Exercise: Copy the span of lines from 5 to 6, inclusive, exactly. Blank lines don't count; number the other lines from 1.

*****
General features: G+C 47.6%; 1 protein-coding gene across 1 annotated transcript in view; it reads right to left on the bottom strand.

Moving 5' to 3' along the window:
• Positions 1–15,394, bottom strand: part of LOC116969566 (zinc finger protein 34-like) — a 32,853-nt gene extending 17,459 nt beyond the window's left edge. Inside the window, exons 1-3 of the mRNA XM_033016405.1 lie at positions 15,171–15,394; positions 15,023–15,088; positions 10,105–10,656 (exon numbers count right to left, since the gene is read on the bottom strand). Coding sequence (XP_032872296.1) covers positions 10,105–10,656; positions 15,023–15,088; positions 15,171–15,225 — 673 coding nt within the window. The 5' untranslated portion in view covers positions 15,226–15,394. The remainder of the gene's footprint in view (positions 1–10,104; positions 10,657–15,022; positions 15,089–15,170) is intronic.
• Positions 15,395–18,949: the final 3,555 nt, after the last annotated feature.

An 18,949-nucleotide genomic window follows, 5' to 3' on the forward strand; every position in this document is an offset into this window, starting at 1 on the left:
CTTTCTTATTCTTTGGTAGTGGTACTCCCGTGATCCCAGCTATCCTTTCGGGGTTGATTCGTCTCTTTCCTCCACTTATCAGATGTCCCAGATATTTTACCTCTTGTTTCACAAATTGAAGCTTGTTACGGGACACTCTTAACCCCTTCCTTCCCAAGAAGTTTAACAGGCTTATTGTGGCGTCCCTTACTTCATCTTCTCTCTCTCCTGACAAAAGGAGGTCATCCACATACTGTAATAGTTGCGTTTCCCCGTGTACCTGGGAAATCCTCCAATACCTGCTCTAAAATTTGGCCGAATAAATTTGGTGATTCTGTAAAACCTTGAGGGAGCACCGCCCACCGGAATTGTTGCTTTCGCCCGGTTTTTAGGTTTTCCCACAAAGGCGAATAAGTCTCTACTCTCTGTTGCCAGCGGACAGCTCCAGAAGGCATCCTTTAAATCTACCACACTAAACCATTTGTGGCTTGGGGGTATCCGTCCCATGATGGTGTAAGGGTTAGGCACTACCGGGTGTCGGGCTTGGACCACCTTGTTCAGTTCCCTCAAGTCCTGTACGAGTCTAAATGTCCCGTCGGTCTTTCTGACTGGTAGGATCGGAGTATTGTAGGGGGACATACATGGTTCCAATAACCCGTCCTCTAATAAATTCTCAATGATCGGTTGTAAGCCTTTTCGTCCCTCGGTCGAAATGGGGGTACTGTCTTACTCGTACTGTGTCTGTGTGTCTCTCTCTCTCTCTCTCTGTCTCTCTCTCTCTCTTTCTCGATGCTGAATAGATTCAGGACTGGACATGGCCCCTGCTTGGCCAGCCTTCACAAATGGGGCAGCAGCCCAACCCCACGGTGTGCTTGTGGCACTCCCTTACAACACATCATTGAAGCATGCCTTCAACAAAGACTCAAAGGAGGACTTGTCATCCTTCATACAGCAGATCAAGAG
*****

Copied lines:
An 18,949-nucleotide genomic window follows, 5' to 3' on the forward strand; every position in this document is an offset into this window, starting at 1 on the left:
CTTTCTTATTCTTTGGTAGTGGTACTCCCGTGATCCCAGCTATCCTTTCGGGGTTGATTCGTCTCTTTCCTCCACTTATCAGATGTCCCAGATATTTTACCTCTTGTTTCACAAATTGAAGCTTGTTACGGGACACTCTTAACCCCTTCCTTCCCAAGAAGTTTAACAGGCTTATTGTGGCGTCCCTTACTTCATCTTCTCTCTCTCCTGACAAAAGGAGGTCATCCACATACTGTAATAGTTGCGTTTCCCCGTGTACCTGGGAAATCCTCCAATACCTGCTCTAAAATTTGGCCGAATAAATTTGGTGATTCTGTAAAACCTTGAGGGAGCACCGCCCACCGGAATTGTTGCTTTCGCCCGGTTTTTAGGTTTTCCCACAAAGGCGAATAAGTCTCTACTCTCTGTTGCCAGCGGACAGCTCCAGAAGGCATCCTTTAAATCTACCACACTAAACCATTTGTGGCTTGGGGGTATCCGTCCCATGATGGTGTAAGGGTTAGGCACTACCGGGTGTCGGGCTTGGACCACCTTGTTCAGTTCCCTCAAGTCCTGTACGAGTCTAAATGTCCCGTCGGTCTTTCTGACTGGTAGGATCGGAGTATTGTAGGGGGACATACATGGTTCCAATAACCCGTCCTCTAATAAATTCTCAATGATCGGTTGTAAGCCTTTTCGTCCCTCGGTCGAAATGGGGGTACTGTCTTACTCGTACTGTGTCTGTGTGTCTCTCTCTCTCTCTCTCTGTCTCTCTCTCTCTCTTTCTCGATGCTGAATAGATTCAGGACTGGACATGGCCCCTGCTTGGCCAGCCTTCACAAATGGGGCAGCAGCCCAACCCCACGGTGTGCTTGTGGCACTCCCTTACAACACATCATTGAAGCATGCCTTCAACAAAGACTCAAAGGAGGACTTGTCATCCTTCATACAGCAGATCAAGAG